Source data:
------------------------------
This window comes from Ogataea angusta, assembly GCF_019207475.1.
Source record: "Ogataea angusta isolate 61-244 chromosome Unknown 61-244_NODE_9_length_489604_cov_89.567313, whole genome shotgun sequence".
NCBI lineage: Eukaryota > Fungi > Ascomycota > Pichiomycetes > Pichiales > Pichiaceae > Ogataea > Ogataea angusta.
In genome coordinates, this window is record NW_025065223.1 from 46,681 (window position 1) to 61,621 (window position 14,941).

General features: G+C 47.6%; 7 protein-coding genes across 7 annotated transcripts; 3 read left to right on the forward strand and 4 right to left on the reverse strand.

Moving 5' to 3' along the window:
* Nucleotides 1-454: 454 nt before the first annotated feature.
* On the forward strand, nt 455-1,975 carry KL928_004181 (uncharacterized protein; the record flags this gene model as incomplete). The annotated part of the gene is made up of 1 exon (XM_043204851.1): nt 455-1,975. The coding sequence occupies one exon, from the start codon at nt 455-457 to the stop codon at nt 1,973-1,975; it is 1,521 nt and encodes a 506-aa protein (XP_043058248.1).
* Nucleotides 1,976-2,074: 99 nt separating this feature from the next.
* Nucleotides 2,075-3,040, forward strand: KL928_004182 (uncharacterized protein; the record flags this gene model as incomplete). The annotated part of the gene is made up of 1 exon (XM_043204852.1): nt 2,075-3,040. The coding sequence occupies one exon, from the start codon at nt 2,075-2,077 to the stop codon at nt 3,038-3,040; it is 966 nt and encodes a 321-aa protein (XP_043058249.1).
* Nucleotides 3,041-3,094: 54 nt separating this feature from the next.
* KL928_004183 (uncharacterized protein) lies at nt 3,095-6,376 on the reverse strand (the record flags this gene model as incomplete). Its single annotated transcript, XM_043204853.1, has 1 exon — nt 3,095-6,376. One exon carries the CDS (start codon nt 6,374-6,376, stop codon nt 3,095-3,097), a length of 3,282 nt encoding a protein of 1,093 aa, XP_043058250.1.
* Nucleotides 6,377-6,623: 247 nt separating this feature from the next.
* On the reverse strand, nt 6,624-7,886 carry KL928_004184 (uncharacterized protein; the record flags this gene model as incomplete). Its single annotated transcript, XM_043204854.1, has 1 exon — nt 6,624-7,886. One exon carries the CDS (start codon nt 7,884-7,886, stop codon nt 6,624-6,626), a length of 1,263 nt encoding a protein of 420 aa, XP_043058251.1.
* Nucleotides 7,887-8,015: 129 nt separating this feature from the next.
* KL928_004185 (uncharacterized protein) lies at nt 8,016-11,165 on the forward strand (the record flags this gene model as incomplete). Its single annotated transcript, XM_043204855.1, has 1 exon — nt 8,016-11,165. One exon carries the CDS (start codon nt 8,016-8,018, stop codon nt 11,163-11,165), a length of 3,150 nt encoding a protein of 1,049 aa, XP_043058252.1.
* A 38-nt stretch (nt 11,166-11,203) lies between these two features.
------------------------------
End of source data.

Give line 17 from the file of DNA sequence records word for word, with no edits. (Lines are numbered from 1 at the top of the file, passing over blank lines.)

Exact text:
* A 38-nt stretch (nt 11,166-11,203) lies between these two features.